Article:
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Simple Harmonic Oscillator 
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#1
Apr1707, 11:09 AM

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The problem is the following:
a.) Obtain the equation of motion for the very small oscillations of a bead of mass m attached 1/5th of the way along a massless string of length 5l, which is under tension T. b.) Hence show that the angular frequency of oscillation is omega=sqrt(5T/4ml)  Now, i would start looking at this problem by looking at the problem by observing the following relation: Force = spring constant * displacement = mass * angular frequency of oscillation squared * displacement That is: F = sx = mx omega^2 Now, presumably force F can be substituted by tension T. This however is where i start to run into trouble. Normally, to calculate the equation of motion for a SHO i would start by calculating omega, and the amplitude and use that to calculate the equation of motion. However this question seems to want me to do the exact opposite. I also am not sure how to calculate omega as, although i am given the length of the string, i am given neither its spring constant, nor the amplitude of vibration of the bead. In fact the question does not even specify whether the bead is oscillating along the length of the string, in which case the string would behave as two springs, or perpendicularly. As you can see i am very lost and help to put me on the right track would be appreciated. Thanks Chopo 


#2
Apr1707, 06:02 PM

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Since the question doesn't say anything about the spring constant of the string, I think it means oscillations perpendicular to the length of the string.
Draw a picture with the string displaced by a distance "x" and find the force acting on the mass from the two parts of the string. You will find the force is proportional the the displacement, so it acts the same way as a spring. Assume the displacements are small, so siin theta = theta for the small angles. 


#3
Apr1707, 06:07 PM

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The bead is oscillating perpendicularly. Draw a picture of a small displacement and label an angle theta (say the angle to the end that's about 4 meters away). 'small displacement' is a key that you can use the approximation sin(theta)=theta. Calculate the restoring force (from the tension) and displacement. You can DERIVE the spring constant.



#4
Apr1807, 09:31 AM

P: 4

Simple Harmonic Oscillator
Ok, So for part a, obtaining the equation of motion, i guess i should start by looking at the generic equation of motion:
displacement = amplitude * cosine ( angular frequency of oscillation * time + phase shift ) x(t) = A cos( omega*t + phi) When x(t) = A, cos( om*t + phi) = 1 and om*t + phi = theta Now my next step could be wrong as i am not sure as to which side of the string angle theta refers. Arbitrarily, i have, therefore, drawn a triangle of angle theta, adjacent 4 L/5 and opposite side A. Here is my next leap of faith. Based on your hint that for small theta, theta ~ sin(theta), i would argue that for theta << 1 rad tan(theta) ~ theta. Hence amplitude A = 4 L tan(theta)/5 ~ 4 L*theta/5. At this point i need to find omega, so i guess i need to solve part b in order to solve part a. I know F = sx and omega=sqrt(s/m) So om = sqrt(F/(mx)) Where x is the displacement. Assuming F=T when x=A ~ 4 L*theta/5, i get: omega = sqrt(5*T/(4Lm*theta)). Which would be the correct answer if it where not for the theta term. I must have done something wrong because, if theta << 1, then theta > 0 and 1/theta > infinity. Thanks for the help so far, what am i doing wrong? Chopo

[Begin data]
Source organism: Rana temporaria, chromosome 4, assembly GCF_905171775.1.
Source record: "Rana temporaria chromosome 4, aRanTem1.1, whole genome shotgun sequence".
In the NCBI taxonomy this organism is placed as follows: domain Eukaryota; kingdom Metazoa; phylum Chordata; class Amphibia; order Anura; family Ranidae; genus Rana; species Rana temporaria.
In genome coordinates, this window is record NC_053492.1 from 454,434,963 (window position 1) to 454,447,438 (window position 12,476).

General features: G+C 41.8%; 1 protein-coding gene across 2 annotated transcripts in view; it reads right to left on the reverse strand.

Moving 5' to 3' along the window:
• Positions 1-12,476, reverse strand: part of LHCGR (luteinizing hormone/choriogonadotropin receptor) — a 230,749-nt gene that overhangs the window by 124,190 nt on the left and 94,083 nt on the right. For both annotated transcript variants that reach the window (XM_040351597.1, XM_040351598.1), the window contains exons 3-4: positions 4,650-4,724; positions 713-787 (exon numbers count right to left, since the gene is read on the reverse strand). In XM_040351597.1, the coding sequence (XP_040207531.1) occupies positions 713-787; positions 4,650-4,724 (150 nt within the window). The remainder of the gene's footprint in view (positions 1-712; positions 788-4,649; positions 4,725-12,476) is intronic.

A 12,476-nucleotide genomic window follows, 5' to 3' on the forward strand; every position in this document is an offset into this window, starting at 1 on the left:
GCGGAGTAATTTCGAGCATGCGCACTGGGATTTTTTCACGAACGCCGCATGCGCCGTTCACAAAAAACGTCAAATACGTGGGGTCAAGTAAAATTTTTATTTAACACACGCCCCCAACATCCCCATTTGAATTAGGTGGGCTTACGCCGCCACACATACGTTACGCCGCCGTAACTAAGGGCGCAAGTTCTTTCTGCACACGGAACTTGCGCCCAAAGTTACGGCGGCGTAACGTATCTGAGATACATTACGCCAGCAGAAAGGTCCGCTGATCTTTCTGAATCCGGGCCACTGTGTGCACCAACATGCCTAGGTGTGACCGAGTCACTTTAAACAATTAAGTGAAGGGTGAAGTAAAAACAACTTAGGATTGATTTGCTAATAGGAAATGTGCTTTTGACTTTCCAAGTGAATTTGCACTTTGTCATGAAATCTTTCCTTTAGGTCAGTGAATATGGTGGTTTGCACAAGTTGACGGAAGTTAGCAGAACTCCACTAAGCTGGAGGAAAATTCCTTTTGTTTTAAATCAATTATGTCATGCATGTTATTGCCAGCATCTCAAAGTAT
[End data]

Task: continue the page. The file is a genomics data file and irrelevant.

#5
Apr1807, 09:37 AM

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To start with, which angle did you label theta? Your amplitude A is wrong  also the conclusion that F=T is way wrong.



#6
Apr1807, 10:22 AM

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The angle of a triangle of adjacent side 4L/5 and and opposite side A (amplitude)



#7
Apr1807, 01:01 PM

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I don't see any sides of length 4L/5.



#8
Apr1907, 07:20 AM

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The string is of length 5L and the bead is positioned 1/5 th of the way along the string. 4/5 ths of the way in the other direction. Hence 4/5 L



#9
Apr1907, 07:55 AM

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1/5th of the way along a string of length 5L is L. It splits the string into lengths L and 4L.



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